Monthly Archives: November 2009

The cost of Republican monomania? 646, 932 dead and wounded and a Republic destroyed.

Father Abraham : Lincoln’s relentless struggle to end slavery    New York : Oxford University Press, 2006  Richard Striner Lincoln, Abraham, 1809-1865 , Views on slavery Hardcover.  ix, 308 p. : ill., ports. ; 24 cm. Includes bibliographical references. Clean, tight and strong binding with clean dust jacket. No highlighting, underlining or marginalia in text. VG/VG

Lincoln is the single most compelling figure in our history, but also one of the most enigmatic. Was he the Great Emancipator, a man of deep convictions who ended slavery in the United States, or simply a reluctant politician compelled by the force of events to free the slaves?

In Father Abraham, Richard Striner offers a fresh portrait of Lincoln, one that helps us make sense of his many contradictions.

Striner shows first that, if you examine the speeches that Lincoln made in the 1850s, you will have no doubt of his passion to end slavery. These speeches illuminate the anger, vehemence, and sheer brilliance of candidate Lincoln, who worked up crowds with charismatic fervor as he gathered a national following.

But if he felt so passionately about abolition, why did he wait so long to release the Emancipation Proclamation? As Striner points out, politics is the art of the possible, and Lincoln was a consummate politician, a shrewd manipulator who cloaked his visionary ethics in the more pragmatic garb of the coalition-builder. He was at bottom a Machiavellian prince for a democratic age. When secession began, Lincoln used the battle cry of saving the Union to build a power base, one that would eventually break the slave-holding states forever.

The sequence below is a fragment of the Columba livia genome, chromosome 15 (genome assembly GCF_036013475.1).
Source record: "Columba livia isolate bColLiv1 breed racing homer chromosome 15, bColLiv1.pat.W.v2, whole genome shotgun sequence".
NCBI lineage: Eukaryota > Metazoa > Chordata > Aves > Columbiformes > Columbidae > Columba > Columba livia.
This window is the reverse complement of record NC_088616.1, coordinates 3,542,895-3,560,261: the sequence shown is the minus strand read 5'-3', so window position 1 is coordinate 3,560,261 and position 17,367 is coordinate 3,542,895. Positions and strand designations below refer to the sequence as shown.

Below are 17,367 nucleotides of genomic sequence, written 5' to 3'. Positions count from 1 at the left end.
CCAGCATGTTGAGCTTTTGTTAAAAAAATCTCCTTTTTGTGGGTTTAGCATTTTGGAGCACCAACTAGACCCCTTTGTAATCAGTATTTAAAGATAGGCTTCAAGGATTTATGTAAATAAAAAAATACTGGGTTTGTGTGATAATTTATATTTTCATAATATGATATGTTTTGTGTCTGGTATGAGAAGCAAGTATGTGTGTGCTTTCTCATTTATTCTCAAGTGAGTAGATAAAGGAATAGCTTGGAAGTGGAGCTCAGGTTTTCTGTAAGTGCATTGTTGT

Striner argues that Lincoln was a rare man indeed: a fervent idealist and a crafty politician with a remarkable gift for strategy. It was the harmonious blend of these two qualities, Striner concludes, that made Lincoln’s role in ending slavery so fundamental.
Father Abraham challenges recent portraits of Lincoln as an essentially passive politician and reluctant abolitionist. Exhaustively researched and crisply argued, this superb book gives us a new appreciation of Lincoln as moral leader.

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We defeated one tyrant 3,000 miles away. Do we have the moral fiber to defeat 3,000 tyrants one mile away?

Almost a miracle : the American victory in the War of Independence    Oxford ; New York : Oxford University Press, 2007  John Ferling United States , History , Revolution, 1775-1783 , Campaigns Hardcover. First edition, later printing. xiii, 679 p. : ill., maps ; 24 cm. Includes bibliographical references (p. [653]-661) and index. Clean, tight and strong binding with clean dust jacket. No highlighting, underlining or marginalia in text. VG/VG